Institutional members access full text with Ovid®

Share this article on:

2014 Young Investigator Award Winner: InVivo Magnetic Resonance Imaging Measurement of Spinal Cord Displacement in the Thoracolumbar Region of Asymptomatic SubjectsPart 2 Comparison Between Unilateral and Bilateral Straight Leg Raise Tests

Rade, Marinko MSc(Orth med)*,†; Könönen, Mervi MSc; Vanninen, Ritva MD, PhD; Marttila, Jarkko MD; Shacklock, Michael FACP, MAppSc§; Kankaanpää, Markku MD, PhD; Airaksinen, Olavi MD, PhD*

doi: 10.1097/BRS.0000000000000264

Study Design. Controlled radiological study.

Objective. Ascertain if a difference exists in the mechanical effects on the cord between the unilateral and bilateral straight leg raise (SLR) and to verify whether the effect on the spinal cord may be cumulative between the two.

Summary of Background Data. To the authors' knowledge these are the first data on noninvasive, in vivo, normative measurement of spinal cord displacement with bilateral SLR test.

Methods. Sixteen asymptomatic volunteers were scanned with 1.5-T magnetic resonance scanner (Siemens Avanto, Erlangen, Germany) using T2-weighted turbo spin-echo fat-saturation sequence.

The displacement of the medullar cone relative to the vertebral endplate of the adjacent vertebra during the passive bilateral SLR was quantified and compared with the position of the conus in the neutral (anatomic) position and with unilateral SLR. Each movement was performed twice for evaluation of reproducibility. The measurements were repeated by 2 observers. Four practitioners performed the maneuvers in a random sequence to avoid series effects.

Results. Compared with the neutral (anatomic) position, the medullar cone displaced caudally in the spinal canal by 2.33 ± 1.2 mm (μ ± SD) with unilateral (P ≤ 0.001) and 4.58 ± 1.48 mm with bilateral SLR (P ≤ 0.001). Statistical significance was also reached for bilateral versus unilateral SLR (P ≤ 0.001).

Spearman correlations proved higher than 0.99 for intra and interobserver reliability, and 0.984 for results reproducibility in bilateral SLR.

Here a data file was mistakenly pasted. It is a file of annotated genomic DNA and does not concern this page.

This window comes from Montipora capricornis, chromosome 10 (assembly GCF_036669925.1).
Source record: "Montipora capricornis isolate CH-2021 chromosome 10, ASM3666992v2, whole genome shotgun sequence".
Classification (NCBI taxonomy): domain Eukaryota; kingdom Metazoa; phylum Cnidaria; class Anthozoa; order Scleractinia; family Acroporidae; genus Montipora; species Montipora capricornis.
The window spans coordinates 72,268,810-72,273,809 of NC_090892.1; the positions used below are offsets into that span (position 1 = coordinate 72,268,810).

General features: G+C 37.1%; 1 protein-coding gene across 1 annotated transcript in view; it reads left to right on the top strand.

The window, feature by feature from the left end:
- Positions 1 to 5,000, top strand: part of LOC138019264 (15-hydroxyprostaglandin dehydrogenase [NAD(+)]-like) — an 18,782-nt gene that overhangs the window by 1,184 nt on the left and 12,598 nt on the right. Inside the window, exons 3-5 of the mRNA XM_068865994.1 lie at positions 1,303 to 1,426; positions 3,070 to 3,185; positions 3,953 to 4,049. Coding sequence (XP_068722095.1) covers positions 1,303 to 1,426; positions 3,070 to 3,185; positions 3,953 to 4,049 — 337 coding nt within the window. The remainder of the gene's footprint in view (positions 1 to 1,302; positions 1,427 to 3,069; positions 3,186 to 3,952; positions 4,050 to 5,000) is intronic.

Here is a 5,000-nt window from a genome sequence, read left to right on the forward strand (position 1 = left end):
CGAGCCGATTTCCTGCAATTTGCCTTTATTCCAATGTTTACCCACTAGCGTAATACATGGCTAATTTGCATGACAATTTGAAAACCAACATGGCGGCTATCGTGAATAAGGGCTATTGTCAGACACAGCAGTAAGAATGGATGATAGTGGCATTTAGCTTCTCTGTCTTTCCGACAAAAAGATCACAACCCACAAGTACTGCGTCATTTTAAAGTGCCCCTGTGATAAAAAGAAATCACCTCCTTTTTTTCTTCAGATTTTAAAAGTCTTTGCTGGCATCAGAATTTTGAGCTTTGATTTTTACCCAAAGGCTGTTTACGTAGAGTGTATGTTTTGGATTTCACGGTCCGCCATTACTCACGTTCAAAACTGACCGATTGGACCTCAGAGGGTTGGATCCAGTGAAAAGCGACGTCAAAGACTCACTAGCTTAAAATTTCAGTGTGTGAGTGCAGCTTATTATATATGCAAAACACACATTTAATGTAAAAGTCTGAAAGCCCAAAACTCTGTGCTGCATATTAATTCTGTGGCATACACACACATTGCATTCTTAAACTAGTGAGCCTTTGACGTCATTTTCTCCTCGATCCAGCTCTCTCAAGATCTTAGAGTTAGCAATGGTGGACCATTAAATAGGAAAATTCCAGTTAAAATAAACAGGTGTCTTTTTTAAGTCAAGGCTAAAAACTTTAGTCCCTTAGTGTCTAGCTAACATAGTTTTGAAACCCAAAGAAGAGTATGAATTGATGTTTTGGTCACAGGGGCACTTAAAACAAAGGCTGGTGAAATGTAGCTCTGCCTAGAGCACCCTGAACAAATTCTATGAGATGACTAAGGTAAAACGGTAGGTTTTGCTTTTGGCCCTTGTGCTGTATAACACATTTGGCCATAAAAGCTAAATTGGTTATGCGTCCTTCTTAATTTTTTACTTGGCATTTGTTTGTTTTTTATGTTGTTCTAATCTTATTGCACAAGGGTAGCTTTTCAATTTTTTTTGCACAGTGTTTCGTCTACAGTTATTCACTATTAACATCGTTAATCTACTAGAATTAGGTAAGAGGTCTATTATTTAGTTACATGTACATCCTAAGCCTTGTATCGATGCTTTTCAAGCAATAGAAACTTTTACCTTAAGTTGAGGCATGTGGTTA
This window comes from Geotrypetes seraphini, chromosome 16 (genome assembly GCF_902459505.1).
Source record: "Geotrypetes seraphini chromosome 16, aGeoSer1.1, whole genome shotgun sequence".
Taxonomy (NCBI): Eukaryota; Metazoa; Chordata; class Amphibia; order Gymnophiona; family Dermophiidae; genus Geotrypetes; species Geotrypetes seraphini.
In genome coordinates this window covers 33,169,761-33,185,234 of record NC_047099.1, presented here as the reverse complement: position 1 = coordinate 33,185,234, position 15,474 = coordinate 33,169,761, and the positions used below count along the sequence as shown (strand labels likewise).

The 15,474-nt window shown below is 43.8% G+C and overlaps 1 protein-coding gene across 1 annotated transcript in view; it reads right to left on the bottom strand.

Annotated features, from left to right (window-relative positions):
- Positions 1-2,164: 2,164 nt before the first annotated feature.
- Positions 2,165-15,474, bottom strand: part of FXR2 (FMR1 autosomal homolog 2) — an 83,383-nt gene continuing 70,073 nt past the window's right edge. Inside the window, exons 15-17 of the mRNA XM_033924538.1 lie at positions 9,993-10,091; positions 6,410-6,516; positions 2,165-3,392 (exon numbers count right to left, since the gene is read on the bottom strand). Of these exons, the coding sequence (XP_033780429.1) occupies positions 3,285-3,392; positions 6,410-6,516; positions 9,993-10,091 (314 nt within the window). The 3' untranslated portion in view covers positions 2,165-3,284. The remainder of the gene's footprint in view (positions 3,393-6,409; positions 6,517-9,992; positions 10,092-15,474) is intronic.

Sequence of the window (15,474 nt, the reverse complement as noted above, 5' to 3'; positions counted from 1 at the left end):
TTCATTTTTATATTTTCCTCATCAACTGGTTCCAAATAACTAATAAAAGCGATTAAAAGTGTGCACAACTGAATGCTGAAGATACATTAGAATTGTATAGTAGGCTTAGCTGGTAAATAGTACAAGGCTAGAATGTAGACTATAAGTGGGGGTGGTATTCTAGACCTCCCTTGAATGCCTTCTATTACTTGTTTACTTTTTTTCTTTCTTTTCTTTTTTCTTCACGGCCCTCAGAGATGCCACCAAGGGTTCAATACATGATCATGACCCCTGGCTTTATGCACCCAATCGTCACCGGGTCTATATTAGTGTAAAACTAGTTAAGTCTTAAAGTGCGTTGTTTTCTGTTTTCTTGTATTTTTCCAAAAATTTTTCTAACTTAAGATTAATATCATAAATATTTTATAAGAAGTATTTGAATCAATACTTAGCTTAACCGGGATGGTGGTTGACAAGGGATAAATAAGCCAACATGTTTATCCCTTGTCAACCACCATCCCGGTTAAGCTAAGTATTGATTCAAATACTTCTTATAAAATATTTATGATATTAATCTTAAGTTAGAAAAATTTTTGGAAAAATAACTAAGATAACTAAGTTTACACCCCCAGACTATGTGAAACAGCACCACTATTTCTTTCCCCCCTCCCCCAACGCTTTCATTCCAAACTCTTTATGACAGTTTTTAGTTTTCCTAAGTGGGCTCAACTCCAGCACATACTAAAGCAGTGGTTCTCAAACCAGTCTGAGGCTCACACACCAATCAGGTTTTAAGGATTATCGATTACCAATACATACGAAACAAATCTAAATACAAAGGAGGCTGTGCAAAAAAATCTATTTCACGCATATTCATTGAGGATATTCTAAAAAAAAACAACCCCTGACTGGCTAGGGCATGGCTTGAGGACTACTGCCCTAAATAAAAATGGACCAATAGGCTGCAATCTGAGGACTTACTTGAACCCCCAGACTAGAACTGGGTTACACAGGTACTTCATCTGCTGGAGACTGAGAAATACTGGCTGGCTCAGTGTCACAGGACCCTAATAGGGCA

Conclusion. The caudal displacement of the medullar cone was significantly greater (almost double) with the bilateral SLR than the unilateral SLR. We hypothesize that this greater movement may be because more force was transmitted to the cord through a larger number nerve roots with the bilateral than unilateral SLR.

The high correlation values in this study show that these movements are consistent and reproducible.

This study offers baseline measurements on which further studies in diagnosis and treatment of lumbar disc protrusion and radiculopathy may be developed.

Level of Evidence: 5

The caudal displacement of the medullar cone was almost double with bilateral compared with unilateral straight leg raise (SLR), showing both difference in the mechanical effects on the cord between unilateral and bilateral SLR and linear dependence between magnitude of cord displacement and number of nerve roots involved in the movement.

*Department of Physical and Rehabilitation Medicine, Kuopio University Hospital, Kuopio, Finland

“Prim. dr.Martin Horvat” Orthopaedic and Rehabilitation Hospital, Rovinj, Croatia

Department of Radiology, Kuopio University Hospital, Kuopio, Finland

§Neurodynamic Solutions, Adelaide, Australia; and

Department of Physical and Rehabilitation Medicine, Tampere University Hospital, Tampere, Finland.

Address correspondence and reprint requests to Marinko Rade, MSc(Orth Med), Department of Physical and Rehabilitation Medicine, Kuopio University Hospital, Box 1607, 70211 Kuopio, Finland; E-mail: or

Acknowledgment date: October 24, 2013. Revision date: January 23, 2014. Acceptance date: January 26, 2014.

The manuscript submitted does not contain information about medical device(s)/drug(s).

No funds were received in support of this work.

No relevant financial activities outside the submitted work.

© 2014 by Lippincott Williams & Wilkins